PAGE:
Daniel FedermanBMJ 2017; 359 doi: https://doi.org/10.1136/bmj.j4744 (Published 17 October 2017) Cite this as: BMJ 2017;359:j4744
- Joanna Lyall
Daniel Federman, who has died aged 89, spent 60 years at Harvard, starting as a student and going on to become dean of the medical school. It was here that he introduced problem based learning in 1985. Rather than the standard US medical school regime of up to 33 lectures a week, classes were broken up into groups of eight students with one tutor, and encouraged to discuss and work through problems, researching information on their own initiative.
“The overall goal was to produce lifelong learners,” Federman recalled in an interview with the Endocrine Society in 2010.1 “Science was changing so fast that if graduates didn’t learn to learn, they weren’t ready to be in medicine.”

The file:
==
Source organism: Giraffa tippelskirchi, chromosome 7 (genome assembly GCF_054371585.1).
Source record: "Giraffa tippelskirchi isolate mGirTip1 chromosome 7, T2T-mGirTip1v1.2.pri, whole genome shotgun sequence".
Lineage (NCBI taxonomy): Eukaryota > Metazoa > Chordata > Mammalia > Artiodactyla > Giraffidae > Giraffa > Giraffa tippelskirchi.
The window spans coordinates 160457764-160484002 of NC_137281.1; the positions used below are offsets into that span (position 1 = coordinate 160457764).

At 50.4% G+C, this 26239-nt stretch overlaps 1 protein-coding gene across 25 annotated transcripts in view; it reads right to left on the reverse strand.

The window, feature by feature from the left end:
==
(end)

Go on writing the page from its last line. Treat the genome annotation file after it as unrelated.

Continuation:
Harvard’s new pathway curriculum, based on experience at McMaster medical school in Hamilton, Ontario, was one of the first US programmes to teach through case examples. “The diminution of lectures and the elevation of small group teaching and the responsibility on students …